3.85-carat diamond dug up by teen in Arkansas

3.85-carat diamond is the 396th diamond found this year at Arkansas' Crater of Diamonds State Park. An Oklahoma City teenager dug up the 3.85-carat diamond, which is about the size of a jellybean.  

Crater of Diamonds State Park/AP
Tana Clymer of Oklahoma City shows off a 3.85-carat diamond she discovered Saturday Oct. 19, 2013, at Arkansas' Crater of Diamonds State Park. The park is the only diamond-producing site in the United States that is open to the public.

A 14-year-old girl from Oklahoma City has unearthed a 3.85-carat diamond at Arkansas' Crater of Diamonds State Park.

Tana Clymer discovered the canary gem Saturday at the park, which is the only diamond-producing site in the United States that is open to the public. Tana said she'd been digging in the dirt for about two hours when she discovered the gem on the surface of the search field.

The yellow diamond is teardrop-shaped and about the size of a jellybean.

"This canary diamond is very similar to the gem-quality, 4.21-carat canary diamond found at the Crater ofDiamonds by Oklahoma State Trooper Marvin Culver of Nowata, Oklahoma, on March 12, 2006, a gem he named the Okie Dokie Diamond," said Bill Henderson, assistant park superintendent.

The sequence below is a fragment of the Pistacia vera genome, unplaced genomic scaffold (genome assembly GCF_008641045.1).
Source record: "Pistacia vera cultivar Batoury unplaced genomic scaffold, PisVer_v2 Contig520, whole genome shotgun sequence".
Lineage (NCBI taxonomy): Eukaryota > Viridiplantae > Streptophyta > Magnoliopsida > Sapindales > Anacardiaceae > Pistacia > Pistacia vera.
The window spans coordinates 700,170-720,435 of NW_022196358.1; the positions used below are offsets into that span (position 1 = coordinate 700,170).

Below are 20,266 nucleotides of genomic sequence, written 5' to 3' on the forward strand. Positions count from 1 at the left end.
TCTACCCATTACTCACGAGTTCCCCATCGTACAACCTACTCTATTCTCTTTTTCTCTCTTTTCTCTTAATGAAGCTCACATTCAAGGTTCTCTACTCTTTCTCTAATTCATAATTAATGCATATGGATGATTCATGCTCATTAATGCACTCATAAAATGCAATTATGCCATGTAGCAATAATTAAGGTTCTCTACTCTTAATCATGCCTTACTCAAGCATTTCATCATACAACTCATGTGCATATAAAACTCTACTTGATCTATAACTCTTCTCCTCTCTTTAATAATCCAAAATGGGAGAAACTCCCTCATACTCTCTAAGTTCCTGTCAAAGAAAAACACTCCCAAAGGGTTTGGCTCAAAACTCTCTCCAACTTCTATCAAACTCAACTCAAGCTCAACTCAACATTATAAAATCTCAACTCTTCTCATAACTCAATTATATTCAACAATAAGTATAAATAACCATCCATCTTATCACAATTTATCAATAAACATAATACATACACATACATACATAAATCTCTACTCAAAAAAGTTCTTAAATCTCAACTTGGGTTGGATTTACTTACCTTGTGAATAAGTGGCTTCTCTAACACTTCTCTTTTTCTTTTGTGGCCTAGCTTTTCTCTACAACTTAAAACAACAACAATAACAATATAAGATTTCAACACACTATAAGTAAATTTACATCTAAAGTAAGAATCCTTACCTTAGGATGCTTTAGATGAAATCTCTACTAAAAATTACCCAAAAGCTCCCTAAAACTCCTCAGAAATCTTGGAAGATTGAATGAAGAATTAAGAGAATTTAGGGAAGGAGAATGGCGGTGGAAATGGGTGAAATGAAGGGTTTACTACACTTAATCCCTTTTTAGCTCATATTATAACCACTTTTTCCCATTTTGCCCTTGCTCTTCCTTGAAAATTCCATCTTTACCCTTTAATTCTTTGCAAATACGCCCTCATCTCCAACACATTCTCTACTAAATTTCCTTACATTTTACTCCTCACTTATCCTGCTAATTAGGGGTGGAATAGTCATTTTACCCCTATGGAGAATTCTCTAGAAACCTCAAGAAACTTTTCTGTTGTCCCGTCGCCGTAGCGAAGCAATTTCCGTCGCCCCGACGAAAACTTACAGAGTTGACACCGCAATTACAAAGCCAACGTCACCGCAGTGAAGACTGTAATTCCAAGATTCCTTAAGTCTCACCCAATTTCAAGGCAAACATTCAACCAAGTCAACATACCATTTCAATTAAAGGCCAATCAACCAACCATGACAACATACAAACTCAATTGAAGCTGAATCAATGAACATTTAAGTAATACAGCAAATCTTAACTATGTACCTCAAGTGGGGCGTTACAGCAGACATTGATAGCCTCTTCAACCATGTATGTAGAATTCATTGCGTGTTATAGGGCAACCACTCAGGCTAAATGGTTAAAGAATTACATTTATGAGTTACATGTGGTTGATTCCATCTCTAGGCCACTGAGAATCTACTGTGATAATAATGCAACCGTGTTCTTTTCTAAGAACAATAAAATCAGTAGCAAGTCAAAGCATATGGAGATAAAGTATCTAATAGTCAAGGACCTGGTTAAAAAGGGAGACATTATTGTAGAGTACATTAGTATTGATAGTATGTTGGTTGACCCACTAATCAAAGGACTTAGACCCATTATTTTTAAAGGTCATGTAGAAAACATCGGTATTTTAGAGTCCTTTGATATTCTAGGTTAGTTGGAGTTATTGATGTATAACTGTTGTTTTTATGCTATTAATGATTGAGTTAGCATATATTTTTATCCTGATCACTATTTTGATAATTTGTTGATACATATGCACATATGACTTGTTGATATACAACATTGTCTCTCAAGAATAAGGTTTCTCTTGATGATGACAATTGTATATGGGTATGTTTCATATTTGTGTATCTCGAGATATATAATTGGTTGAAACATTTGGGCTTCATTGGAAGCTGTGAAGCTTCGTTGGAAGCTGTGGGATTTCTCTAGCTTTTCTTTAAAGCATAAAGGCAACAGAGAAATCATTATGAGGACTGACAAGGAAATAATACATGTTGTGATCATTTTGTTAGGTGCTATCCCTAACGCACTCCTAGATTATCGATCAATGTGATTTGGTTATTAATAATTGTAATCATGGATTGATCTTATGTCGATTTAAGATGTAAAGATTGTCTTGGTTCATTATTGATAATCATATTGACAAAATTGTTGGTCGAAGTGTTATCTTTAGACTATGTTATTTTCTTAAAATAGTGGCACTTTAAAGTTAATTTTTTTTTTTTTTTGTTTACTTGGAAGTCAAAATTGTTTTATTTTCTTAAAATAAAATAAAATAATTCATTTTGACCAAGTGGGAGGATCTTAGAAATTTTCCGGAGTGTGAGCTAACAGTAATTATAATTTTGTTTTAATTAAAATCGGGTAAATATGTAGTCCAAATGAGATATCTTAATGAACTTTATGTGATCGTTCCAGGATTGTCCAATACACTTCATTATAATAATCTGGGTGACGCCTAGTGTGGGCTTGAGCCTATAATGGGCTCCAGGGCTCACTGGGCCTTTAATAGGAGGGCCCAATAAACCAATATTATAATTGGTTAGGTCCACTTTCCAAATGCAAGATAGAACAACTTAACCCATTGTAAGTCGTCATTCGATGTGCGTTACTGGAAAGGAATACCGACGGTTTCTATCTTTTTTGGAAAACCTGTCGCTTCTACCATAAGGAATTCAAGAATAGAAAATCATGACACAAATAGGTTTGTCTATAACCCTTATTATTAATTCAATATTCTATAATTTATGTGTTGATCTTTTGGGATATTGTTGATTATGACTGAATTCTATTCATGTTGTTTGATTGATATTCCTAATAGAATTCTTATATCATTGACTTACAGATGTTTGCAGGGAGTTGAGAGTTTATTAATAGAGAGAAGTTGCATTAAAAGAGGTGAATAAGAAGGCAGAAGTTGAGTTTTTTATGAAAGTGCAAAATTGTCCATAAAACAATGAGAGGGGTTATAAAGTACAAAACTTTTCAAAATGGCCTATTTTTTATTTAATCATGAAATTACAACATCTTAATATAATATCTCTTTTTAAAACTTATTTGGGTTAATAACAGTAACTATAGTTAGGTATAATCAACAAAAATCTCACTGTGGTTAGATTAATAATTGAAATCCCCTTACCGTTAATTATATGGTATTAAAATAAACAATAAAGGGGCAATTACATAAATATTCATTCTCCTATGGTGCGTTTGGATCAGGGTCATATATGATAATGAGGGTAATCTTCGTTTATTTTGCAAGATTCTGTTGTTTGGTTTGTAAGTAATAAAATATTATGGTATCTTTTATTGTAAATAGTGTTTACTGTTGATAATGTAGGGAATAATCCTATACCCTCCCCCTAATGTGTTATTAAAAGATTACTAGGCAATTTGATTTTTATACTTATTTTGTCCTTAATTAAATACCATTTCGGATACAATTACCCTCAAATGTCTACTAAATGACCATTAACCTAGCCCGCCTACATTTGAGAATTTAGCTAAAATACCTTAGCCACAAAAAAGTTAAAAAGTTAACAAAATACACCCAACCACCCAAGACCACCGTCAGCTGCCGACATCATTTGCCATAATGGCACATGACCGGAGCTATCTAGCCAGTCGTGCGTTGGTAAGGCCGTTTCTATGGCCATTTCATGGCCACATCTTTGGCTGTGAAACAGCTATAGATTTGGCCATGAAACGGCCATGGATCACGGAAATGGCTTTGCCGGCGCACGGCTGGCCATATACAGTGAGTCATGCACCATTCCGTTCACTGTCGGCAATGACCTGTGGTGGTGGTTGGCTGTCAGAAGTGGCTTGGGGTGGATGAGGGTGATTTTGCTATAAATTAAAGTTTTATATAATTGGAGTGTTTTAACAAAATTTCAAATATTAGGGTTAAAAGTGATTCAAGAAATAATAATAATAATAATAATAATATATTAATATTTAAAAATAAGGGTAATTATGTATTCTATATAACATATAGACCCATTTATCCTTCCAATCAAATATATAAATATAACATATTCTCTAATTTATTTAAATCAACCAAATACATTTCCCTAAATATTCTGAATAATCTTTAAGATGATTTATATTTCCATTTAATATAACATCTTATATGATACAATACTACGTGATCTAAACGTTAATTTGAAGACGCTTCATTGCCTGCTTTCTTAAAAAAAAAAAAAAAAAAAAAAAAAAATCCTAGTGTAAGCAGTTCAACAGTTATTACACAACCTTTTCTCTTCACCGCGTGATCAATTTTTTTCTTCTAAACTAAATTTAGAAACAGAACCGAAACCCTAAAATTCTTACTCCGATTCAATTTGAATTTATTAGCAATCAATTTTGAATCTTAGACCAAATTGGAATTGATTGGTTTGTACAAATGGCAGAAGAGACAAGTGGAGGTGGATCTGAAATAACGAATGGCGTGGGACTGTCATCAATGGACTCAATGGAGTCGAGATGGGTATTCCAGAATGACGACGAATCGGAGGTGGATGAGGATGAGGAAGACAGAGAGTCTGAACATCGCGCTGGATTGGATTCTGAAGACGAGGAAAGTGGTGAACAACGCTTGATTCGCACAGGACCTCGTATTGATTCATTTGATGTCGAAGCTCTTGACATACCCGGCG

Tana named the diamond "God's Jewel," park officials said.

"Tana told me that she was so excited, she couldn't sleep last night," Henderson said Sunday. "She's either going to keep the diamond for a ring, or, if it's worth a lot, she'll want that for college."

Many diamonds have been found close to the surface so far this year, Henderson said, noting that heavy rainfall pushes dirt away, leaving the diamond exposed.

Her gem is the 396th diamond found so far this year at the park in southern Arkansas. Other gems discovered at the state park include amethyst, garnet, peridot, jasper, agate, calcite, barite, and quartz.

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